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Last Updated: Oct 11, 2012 - 10:22:56 PM
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Poor job satisfaction and burnout among mental health social workers in UK

Jan 23, 2006 - 5:22:00 PM , Reviewed by: Ankush Vidyarthi
A significant number of people were sufficiently dissatisfied to want to leave their jobs. 21% had made specific plans to leave and 28% had a strong desire to leave.

[RxPG] Excessive job demands, limited scope for decision-making and unhappiness about the place of the mental health social worker (MHSW) in modern services contribute to poor job satisfaction, stress and burnout, the first national study of this professional group has found.

Published in the January 2006 issue of the British Journal of Psychiatry, the researchers set out to examine the prevalence of stress, burnout and job satisfaction among MHSWs, and the factors responsible.

As many as 81% of local authorities report problems recruiting and retaining social workers, and staffing is more problematic in social work than in any other professional group.

High vacancy (5% - 16%) and turnover rates (7% - 30%) contribute to staff shortages, excessive workloads and reliance on temporary staff. Work pressures can lead to burnout - a combination of emotional exhaustion, 'depersonalisation' (a sense of being unreal, or feeling that your mind is separated from your body), and low personal accomplishment.

A postal survey was sent to 610 MSHWs in England and Wales. It included the General Health Questionnaire which assesses psychological problems (and measures stress); the Maslach Burnout Inventory; and job content questionnaires; and a job satisfaction measure.

237 returned questionnaires were eligible for inclusion in the analysis. 61% of respondents were female and most of the sample was aged under 50. Only 10% were from minority ethnic or other cultural groups.

83% of the sample worked full-time, and respondents worked an average of 43 hours per week, roughly six hours more than they were contracted for. 39% of the working week was spent in face-to-face contact with service users and 29% on administration (partly owing to limited support).

The most striking findings of the survey were the high levels of stress and emotional exhaustion, and low levels of job satisfaction. 47% of the sample showed significant signs of psychological problems and distress, which is twice the level reported by similar surveys of psychiatrists.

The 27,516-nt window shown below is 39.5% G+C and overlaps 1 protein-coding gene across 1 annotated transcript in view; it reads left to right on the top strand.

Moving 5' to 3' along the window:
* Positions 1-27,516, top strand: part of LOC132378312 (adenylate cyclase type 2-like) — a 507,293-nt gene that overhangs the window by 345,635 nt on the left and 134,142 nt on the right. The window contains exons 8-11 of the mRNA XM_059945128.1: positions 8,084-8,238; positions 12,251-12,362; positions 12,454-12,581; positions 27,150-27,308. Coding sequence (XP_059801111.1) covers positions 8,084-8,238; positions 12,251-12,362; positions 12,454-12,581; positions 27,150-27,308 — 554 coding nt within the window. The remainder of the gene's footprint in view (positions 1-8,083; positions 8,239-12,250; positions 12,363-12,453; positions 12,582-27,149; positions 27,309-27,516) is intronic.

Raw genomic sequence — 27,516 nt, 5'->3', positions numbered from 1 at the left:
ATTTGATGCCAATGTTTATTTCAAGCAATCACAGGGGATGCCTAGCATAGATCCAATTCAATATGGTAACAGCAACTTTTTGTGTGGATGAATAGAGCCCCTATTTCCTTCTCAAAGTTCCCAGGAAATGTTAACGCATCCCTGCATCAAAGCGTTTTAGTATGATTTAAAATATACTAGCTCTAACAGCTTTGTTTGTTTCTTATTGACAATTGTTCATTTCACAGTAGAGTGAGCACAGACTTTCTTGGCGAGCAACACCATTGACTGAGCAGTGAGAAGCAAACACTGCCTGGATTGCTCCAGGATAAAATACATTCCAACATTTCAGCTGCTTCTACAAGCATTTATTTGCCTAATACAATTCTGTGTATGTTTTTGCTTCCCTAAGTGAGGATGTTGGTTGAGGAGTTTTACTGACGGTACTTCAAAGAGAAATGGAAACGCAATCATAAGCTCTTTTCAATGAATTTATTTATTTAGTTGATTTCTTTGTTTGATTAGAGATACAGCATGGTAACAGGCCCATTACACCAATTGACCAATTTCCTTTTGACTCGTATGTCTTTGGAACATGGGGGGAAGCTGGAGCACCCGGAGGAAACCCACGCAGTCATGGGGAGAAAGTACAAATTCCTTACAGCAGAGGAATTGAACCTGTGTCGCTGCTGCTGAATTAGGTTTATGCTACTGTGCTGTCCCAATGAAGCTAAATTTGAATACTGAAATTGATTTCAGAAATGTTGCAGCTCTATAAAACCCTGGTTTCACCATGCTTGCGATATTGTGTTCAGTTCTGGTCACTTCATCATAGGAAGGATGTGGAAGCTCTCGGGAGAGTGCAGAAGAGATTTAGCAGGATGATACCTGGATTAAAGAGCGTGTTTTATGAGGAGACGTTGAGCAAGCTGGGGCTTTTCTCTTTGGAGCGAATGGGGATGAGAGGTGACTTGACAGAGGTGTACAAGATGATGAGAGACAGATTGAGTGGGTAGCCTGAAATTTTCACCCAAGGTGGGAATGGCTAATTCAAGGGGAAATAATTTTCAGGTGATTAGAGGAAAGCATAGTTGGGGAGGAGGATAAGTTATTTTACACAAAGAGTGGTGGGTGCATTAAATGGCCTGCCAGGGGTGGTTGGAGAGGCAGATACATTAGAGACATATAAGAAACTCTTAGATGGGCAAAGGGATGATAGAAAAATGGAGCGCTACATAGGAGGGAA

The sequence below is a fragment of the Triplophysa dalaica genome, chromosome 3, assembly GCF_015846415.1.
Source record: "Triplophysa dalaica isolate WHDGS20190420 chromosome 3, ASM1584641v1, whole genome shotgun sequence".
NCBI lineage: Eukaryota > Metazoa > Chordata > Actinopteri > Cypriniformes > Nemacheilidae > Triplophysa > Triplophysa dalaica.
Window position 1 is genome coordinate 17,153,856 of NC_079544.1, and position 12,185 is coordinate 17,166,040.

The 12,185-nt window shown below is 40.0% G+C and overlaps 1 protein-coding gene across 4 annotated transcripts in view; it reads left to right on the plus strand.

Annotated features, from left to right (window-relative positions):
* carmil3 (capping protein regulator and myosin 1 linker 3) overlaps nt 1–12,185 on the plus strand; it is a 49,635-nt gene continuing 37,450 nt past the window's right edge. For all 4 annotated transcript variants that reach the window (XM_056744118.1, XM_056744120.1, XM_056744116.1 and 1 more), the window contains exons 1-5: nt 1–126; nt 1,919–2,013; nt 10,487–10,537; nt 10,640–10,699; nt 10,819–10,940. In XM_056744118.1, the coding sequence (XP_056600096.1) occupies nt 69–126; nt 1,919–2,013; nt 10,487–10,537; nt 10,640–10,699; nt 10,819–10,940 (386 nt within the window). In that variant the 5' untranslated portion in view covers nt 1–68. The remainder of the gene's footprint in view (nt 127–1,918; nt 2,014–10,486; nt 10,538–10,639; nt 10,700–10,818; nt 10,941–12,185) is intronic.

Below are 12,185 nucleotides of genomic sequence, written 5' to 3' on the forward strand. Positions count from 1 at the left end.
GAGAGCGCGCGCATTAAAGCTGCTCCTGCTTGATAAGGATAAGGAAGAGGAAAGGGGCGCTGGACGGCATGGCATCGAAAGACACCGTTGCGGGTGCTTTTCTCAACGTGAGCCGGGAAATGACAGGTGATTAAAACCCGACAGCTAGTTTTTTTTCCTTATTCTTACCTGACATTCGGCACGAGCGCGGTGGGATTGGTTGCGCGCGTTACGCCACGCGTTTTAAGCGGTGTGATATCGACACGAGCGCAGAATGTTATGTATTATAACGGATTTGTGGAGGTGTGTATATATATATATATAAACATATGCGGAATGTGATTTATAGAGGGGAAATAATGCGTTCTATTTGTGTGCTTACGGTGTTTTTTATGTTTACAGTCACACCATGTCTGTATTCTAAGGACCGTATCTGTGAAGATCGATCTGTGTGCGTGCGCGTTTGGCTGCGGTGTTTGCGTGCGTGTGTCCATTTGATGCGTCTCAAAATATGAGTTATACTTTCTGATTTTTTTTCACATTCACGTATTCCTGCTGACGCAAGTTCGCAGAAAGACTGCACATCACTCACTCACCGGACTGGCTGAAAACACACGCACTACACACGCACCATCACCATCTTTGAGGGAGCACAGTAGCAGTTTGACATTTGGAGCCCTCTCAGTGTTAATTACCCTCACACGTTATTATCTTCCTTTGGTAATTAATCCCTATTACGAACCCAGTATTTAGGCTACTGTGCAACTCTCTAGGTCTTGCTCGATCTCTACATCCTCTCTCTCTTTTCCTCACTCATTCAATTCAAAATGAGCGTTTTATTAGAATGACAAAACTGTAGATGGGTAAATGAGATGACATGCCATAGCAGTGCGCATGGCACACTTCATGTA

The factors which contributed to poor job satisfaction and most aspects of burnout were high job demand and not feeling valued for the work that they do. Those MHSWs who had approved social worker status had greater job dissatisfaction.

A significant number of people were sufficiently dissatisfied to want to leave their jobs. 21% had made specific plans to leave and 28% had a strong desire to leave.

Other factors, such as number of hours worked, scope for decision-making and feelings about how social work is perceived within mental health services, are also important determinants of stress and features of burnout.

The authors of the study comment that although MHSWs make a significant contribution to community mental health teams, they are a scarce and declining resource. This is in stark contrast to other countries, notably the USA, where social workers are the major professional group in mental health services.

In Northern Ireland the rates of approved social workers in mental health services are three times those in England and Wales.

Employers must recognise the demands placed upon MHSWs, and value their contribution to mental health services. Further research is needed into ways to decrease stress and improve job satisfaction among MHSWs, with the aim of improving recruitment and retention.

Publication: Evans S, Huxley P, Gately C, Webber M, Mears A, Pajak S, Medina J, Kendall T and Katona C (2006) Mental Health, burnout and job satisfaction among mental health social workers in England and Wales. British Journal of Psychiatry, 188, 75-80.
On the web: bjp.rcpsych.org 

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